“You have five minutes for the presentation and three minutes to answer questions from board members,” Yasmin Lukatz tells a high-tech entrepreneur who entered the conference room of a law firm.
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Lukatz turns on her phone's stopwatch and marks a check next to the startup’s name. Some 15 high-tech pros – angel venture capitalists, lawyers, accountants and analysts – sit around the long table. Everyone has been there since 9 A.M. This is the 15th of at least 25 presentations that day.
They listen, criticize, take notes and move on to the next candidate.
All present have a few things in common. They’re all major players in global and Israeli high-tech, and none of them yet intends to invest in any of the ventures they see. But the most important thing connecting them is that Lukatz invited them to join the project, and they cleared their schedules to volunteer as selection-committee members for her initiative, the SV101 program.
Building a network that includes West Coast high-tech and financial executives is complicated, but Lukatz, a 45-year-old mother of four, has certain advantages, not least that she’s the stepdaughter of the American billionaire and Benjamin Netanyahu confidant Sheldon Adelson.
Lukatz’s mother, Miriam Ochshorn, met Adelson in New York in the late 1980s when he was still an aspiring millionaire in his 50s, freshly divorced from his first wife. They married in 1991, and while they were enjoying their honeymoon in Venice, Adelson decided to demolish his Sands Hotel in Las Vegas and replace it with the Venetian, a hotel and casino containing replicas of the Italian city’s landmarks. The concept revolutionized the gambling industry and the city.
But Lukatz, a Tel Aviv native, developed much of her network over a career that began as an Israel Air Force operations officer and an events organizer at the Tel Aviv Port. She earned an accounting, economics and law degree at Tel Aviv University, after which she worked for the accounting firm Ernst & Young. She later obtained an MBA at Stanford.
Lukatz settled in Silicon Valley 13 years ago, but she visits Israel at least twice a year to choose a group of 10 high-tech entrepreneurs. With a foot on both sides of the Atlantic, she sees herself as someone who bridges the social networks, as it were, between Israel and the United States.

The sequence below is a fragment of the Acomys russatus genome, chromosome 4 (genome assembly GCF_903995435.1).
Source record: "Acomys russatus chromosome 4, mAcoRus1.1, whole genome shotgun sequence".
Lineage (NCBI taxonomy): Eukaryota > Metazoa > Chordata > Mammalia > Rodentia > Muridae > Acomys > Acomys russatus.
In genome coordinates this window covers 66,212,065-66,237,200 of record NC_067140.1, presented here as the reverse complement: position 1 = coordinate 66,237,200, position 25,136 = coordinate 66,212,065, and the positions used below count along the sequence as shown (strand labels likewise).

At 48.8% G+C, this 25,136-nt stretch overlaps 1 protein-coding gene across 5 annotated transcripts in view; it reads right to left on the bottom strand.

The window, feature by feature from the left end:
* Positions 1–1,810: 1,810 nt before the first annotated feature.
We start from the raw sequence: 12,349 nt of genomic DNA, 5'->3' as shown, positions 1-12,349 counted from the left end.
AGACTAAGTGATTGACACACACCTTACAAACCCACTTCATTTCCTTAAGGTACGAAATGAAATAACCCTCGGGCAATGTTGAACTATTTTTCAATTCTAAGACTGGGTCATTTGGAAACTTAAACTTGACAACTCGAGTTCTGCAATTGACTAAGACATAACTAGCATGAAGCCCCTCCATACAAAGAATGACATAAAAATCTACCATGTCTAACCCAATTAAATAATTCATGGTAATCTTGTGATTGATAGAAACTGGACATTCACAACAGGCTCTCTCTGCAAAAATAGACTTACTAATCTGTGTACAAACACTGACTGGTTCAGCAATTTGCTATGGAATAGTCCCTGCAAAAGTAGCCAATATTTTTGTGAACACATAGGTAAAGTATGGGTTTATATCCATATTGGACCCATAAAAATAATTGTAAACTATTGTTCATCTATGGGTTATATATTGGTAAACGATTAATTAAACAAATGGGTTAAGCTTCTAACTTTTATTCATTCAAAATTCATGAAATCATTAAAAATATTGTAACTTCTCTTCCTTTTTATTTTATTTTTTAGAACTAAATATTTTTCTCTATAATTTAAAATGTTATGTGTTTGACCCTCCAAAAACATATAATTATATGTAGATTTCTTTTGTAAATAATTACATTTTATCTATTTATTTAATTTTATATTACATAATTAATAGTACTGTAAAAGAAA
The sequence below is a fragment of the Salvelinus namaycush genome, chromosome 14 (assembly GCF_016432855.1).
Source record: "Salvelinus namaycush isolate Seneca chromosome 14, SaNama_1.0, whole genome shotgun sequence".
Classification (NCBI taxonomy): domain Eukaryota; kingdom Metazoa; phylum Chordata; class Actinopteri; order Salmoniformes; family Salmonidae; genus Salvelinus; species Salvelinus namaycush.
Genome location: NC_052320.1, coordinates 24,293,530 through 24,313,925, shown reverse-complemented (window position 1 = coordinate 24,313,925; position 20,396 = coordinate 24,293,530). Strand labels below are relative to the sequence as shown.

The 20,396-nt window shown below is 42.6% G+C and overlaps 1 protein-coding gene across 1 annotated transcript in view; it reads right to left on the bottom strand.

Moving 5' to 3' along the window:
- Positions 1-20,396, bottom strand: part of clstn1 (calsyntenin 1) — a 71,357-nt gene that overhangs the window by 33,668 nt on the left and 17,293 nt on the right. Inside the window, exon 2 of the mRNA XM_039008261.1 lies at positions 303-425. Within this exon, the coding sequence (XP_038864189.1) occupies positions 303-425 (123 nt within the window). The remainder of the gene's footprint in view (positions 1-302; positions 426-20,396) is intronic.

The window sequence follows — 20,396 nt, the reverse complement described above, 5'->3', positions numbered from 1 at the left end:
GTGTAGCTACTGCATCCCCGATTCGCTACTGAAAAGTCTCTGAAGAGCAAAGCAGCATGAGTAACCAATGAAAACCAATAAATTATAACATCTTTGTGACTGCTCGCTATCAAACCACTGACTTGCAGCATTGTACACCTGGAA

“Everyone in Israel knows somebody through somebody else. They all served with someone in the army. You can reach anyone with a little effort. You don’t have that when you go to the United States. Their networking is built differently,” Lukatz told The Marker.
“As an Israeli, you didn't study with key Americans at school, you didn’t play football or soccer with them at some college, and you didn’t go to university with them. And these are the easiest ways to reach people. The harder problems are overcoming cultural gaps and reaching clients. I want to put Israeli entrepreneurs in the same place as the American entrepreneur. We’re building in Silicon Valley a community of key people who are interested in and love Israeli-high tech.”
Newspaper like a startup
Lukatz headed an initiative three years ago that led to the founding of ICON, the Israel Collaboration Network, a nonprofit that hooks Israeli entrepreneurs up with senior Silicon Valley and American venture-capital executives.
She has also worked with her famous stepfather. When Adelson founded the Israel Hayom daily in 2007, he made Lukatz his representative at the paper. “Starting the paper was totally like a startup for me, but from a standpoint of Zionism, doing something for Israel,” Lukatz says.
She also worked with Adelson in Las Vegas as a consultant and special assistant to the chairman of Adelson’s Las Vegas Sands Corp. But while traveling the transatlantic triangle of Las Vegas, San Francisco and Tel Aviv, she decided after four years with Sands to slow things down and, with a Stanford colleague, founded a startup that developed a monitor to track babies’ sleep cycles.
“It was beyond going from one extreme to another – from a company of 10,000 employees in Vegas to a company of three people. At first we sold the product directly to consumers, but then we joined up with the Belkin electronics company. The model changed, and they started to produce and sell the product under their brand. Afterward, my job at the startup narrowed and changed, and I again sought a career change,” she says.
“I had my fourth child in 2013. I finished maternity leave and started to think ahead. I didn’t want the extremes of either thousands of employees or three employees at a startup, but rather something in between,” she adds.